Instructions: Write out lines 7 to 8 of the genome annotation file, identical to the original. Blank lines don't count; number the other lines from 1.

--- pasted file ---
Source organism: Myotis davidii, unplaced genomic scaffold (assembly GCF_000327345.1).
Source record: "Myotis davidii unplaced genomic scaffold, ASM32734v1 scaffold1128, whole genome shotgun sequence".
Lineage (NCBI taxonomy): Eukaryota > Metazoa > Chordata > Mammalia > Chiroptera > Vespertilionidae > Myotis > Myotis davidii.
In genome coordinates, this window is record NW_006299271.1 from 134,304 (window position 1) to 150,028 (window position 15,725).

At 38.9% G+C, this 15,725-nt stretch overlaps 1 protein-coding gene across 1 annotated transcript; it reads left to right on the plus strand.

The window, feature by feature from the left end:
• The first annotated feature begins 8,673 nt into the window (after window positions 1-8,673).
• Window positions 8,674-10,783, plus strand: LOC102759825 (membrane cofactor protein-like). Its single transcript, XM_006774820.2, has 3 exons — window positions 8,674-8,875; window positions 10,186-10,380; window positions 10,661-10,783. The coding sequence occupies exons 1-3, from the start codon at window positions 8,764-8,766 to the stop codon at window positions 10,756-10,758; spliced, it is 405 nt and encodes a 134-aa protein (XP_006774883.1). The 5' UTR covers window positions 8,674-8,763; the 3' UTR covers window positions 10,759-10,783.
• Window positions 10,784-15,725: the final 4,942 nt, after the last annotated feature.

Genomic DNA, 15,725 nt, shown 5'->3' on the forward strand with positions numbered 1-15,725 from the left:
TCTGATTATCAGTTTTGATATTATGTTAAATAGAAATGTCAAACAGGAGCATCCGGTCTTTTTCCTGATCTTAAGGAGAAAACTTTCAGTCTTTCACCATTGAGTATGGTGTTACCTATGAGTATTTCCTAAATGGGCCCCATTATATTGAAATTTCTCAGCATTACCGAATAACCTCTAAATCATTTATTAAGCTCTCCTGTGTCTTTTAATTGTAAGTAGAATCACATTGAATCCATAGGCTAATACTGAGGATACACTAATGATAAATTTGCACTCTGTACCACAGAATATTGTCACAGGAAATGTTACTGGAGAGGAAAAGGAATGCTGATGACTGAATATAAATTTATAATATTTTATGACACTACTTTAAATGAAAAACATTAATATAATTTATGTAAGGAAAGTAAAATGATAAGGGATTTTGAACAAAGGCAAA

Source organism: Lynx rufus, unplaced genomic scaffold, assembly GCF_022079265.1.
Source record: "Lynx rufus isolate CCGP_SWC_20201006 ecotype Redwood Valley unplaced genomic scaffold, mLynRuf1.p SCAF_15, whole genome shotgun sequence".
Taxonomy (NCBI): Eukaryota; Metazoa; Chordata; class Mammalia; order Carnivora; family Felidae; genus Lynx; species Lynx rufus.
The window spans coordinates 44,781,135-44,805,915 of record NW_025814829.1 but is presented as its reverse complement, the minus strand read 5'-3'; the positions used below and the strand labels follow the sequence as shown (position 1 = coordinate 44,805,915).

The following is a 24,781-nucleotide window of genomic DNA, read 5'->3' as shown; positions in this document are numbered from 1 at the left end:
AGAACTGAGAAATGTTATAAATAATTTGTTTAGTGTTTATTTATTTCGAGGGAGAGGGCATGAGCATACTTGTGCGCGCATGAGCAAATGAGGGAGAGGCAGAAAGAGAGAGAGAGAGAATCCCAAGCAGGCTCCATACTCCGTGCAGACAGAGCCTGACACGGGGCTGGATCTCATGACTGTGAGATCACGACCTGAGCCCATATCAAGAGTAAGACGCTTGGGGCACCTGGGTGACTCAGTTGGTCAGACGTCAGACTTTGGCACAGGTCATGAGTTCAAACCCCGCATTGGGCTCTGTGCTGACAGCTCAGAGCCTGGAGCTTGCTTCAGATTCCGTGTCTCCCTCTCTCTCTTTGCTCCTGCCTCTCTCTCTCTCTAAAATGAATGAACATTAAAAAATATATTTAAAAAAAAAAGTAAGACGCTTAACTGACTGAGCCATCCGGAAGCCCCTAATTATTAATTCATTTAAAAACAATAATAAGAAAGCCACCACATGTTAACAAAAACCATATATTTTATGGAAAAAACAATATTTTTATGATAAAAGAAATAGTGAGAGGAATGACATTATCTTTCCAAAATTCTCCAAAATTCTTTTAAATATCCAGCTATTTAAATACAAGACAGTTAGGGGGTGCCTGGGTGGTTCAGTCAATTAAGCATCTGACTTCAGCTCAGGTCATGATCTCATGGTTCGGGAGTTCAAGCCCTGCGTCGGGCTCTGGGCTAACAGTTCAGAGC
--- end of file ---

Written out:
• The first annotated feature begins 8,673 nt into the window (after window positions 1-8,673).
• Window positions 8,674-10,783, plus strand: LOC102759825 (membrane cofactor protein-like). Its single transcript, XM_006774820.2, has 3 exons — window positions 8,674-8,875; window positions 10,186-10,380; window positions 10,661-10,783. The coding sequence occupies exons 1-3, from the start codon at window positions 8,764-8,766 to the stop codon at window positions 10,756-10,758; spliced, it is 405 nt and encodes a 134-aa protein (XP_006774883.1). The 5' UTR covers window positions 8,674-8,763; the 3' UTR covers window positions 10,759-10,783.